Tuesday, February 14, 2012

NC Preschooler’s Homemade Lunch Replaced with Cafeteria “Nuggets”

Via Don, L&P

The inmates are in charge of the asylum.

State agent inspects sack lunches, forces preschoolers to purchase cafeteria food instead

A preschooler at West Hoke Elementary School ate three chicken nuggets for lunch Jan. 30 because a state employee told her the lunch her mother packed was not nutritious.

The girl’s turkey and cheese sandwich, banana, potato chips, and apple juice did not meet U.S. Department of Agriculture guidelines, according to the interpretation of the agent who was inspecting all lunch boxes in her More at Four classroom that day.

The Division of Child Development and Early Education at the Department of Health and Human Services requires all lunches served in pre-kindergarten programs — including in-home day care centers — to meet USDA guidelines. That means lunches must consist of one serving of meat, one serving of milk, one serving of grain, and two servings of fruit or vegetables, even if the lunches are brought from home.

When home-packed lunches do not include all of the required items, child care providers must supplement them with the missing ones.

The girl’s mother — who said she wishes to remain anonymous to protect her daughter from retaliation — said she received a note from the school stating that students who did not bring a “healthy lunch” would be offered the missing portions, which could result in a fee from the cafeteria, in her case $1.25.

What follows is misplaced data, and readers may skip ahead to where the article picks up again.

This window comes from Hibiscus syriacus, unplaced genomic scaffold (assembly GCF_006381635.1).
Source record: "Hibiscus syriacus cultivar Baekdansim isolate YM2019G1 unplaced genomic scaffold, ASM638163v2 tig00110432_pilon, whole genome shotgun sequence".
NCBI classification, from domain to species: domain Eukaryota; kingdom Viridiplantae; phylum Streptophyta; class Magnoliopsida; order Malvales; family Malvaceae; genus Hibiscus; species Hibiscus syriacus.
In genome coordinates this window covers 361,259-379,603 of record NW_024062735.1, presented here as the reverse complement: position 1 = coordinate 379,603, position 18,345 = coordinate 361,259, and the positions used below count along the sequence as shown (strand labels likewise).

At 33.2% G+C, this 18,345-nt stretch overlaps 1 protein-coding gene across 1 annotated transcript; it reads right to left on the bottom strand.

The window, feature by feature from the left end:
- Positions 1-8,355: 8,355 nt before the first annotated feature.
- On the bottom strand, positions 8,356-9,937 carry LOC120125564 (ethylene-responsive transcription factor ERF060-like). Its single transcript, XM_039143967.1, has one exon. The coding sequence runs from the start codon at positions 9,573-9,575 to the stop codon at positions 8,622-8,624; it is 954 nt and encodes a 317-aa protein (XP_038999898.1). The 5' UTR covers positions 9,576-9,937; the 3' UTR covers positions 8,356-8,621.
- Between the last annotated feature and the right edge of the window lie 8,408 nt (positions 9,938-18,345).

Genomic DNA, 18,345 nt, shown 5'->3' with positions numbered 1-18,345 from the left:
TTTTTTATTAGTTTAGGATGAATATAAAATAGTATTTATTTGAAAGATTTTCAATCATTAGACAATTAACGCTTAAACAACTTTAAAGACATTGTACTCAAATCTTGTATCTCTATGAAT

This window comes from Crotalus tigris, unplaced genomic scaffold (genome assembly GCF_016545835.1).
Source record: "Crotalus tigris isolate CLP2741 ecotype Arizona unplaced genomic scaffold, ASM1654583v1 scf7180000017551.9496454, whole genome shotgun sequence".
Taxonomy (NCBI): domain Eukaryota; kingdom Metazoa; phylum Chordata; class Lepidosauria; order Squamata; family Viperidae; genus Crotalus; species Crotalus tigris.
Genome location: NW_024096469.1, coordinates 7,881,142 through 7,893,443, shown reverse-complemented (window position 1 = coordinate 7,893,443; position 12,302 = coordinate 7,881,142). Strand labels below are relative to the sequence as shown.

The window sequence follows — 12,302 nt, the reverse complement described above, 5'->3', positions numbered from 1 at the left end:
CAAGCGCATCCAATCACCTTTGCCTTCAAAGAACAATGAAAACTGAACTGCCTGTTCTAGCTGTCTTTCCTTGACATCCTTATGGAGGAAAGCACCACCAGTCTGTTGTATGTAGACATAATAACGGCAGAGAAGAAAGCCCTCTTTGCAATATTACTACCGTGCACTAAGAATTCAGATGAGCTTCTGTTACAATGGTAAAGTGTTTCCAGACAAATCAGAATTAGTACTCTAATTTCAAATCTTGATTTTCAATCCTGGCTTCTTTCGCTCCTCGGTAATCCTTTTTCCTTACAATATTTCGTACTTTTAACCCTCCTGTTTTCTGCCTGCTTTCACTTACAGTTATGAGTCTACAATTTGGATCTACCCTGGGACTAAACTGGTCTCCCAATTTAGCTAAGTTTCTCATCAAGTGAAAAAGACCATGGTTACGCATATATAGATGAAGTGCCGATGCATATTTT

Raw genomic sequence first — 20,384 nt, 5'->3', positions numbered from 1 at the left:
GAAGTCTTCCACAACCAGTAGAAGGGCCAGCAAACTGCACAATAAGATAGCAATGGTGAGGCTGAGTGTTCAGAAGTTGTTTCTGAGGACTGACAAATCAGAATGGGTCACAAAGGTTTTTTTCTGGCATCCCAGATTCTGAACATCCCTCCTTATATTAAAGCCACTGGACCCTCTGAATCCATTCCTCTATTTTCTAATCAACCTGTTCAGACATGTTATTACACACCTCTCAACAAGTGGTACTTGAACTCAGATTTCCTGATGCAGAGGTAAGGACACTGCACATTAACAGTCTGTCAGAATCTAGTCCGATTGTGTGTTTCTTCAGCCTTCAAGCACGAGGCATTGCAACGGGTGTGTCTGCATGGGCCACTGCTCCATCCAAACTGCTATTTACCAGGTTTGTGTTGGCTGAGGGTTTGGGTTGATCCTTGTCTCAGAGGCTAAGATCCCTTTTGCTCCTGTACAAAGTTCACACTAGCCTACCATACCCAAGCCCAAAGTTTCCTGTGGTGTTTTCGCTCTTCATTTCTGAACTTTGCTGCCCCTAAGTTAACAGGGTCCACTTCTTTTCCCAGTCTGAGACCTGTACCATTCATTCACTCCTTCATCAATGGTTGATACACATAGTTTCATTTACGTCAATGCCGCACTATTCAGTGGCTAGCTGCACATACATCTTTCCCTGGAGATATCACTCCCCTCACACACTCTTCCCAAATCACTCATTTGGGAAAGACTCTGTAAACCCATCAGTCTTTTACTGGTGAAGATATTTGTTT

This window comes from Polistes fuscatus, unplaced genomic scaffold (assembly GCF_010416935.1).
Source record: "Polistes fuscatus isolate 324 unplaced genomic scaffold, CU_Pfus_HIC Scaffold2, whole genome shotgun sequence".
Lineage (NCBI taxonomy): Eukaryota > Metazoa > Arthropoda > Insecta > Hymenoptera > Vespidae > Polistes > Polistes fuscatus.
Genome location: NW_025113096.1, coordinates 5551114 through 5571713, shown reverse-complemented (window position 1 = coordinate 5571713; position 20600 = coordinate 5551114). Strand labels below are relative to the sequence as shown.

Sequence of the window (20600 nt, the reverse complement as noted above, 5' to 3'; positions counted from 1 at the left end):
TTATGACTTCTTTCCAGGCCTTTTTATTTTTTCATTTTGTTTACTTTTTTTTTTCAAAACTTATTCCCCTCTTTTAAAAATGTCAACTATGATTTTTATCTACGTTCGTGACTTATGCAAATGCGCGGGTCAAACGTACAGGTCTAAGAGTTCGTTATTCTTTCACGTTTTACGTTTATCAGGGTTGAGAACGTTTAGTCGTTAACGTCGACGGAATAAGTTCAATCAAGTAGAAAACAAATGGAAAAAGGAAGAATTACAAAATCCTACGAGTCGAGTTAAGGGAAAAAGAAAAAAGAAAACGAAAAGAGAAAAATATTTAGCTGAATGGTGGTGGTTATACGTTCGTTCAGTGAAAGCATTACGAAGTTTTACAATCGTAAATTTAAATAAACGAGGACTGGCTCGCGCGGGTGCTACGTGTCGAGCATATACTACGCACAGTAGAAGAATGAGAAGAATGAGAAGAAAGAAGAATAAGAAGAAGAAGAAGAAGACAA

“I don't feel that I should pay for a cafeteria lunch when I provide lunch for her from home,” the mother wrote in a complaint to her state representative, Republican G.L. Pridgen of Robeson County.

The girl’s grandmother, who sometimes helps pack her lunch, told Carolina Journal that she is a petite, picky 4-year-old who eats white whole wheat bread and is not big on vegetables.

“What got me so mad is, number one, don’t tell my kid I’m not packing her lunch box properly,” the girl’s mother told CJ. “I pack her lunchbox according to what she eats. It always consists of a fruit. It never consists of a vegetable. She eats vegetables at home because I have to watch her because she doesn’t really care for vegetables.”

When the girl came home with her lunch untouched, her mother wanted to know what she ate instead. Three chicken nuggets, the girl answered. Everything else on her cafeteria tray went to waste.


8 comments:

  1. >> . . . [H]er mother wanted to know what she ate instead. Three chicken nuggets, the girl answered. Everything else on her cafeteria tray went to waste.

    And yet the federal government persists in thinking that bureaucrats writing guidelines in D.C. can raise children better than the parents who love and know them better than anyone else. Absolutely mind-boggling.

    ReplyDelete
  2. mind-boggling.

    One of my most used lately, along with unbelievable, blathering, blithering, amazing. Collectivists never cease to amaze.

    ReplyDelete
  3. Do they have a warrant to seize their lunches and stick their hands in it? I bet not and the school is begging for a huge lawsuit.

    ReplyDelete
  4. What are potato chips made from?

    ReplyDelete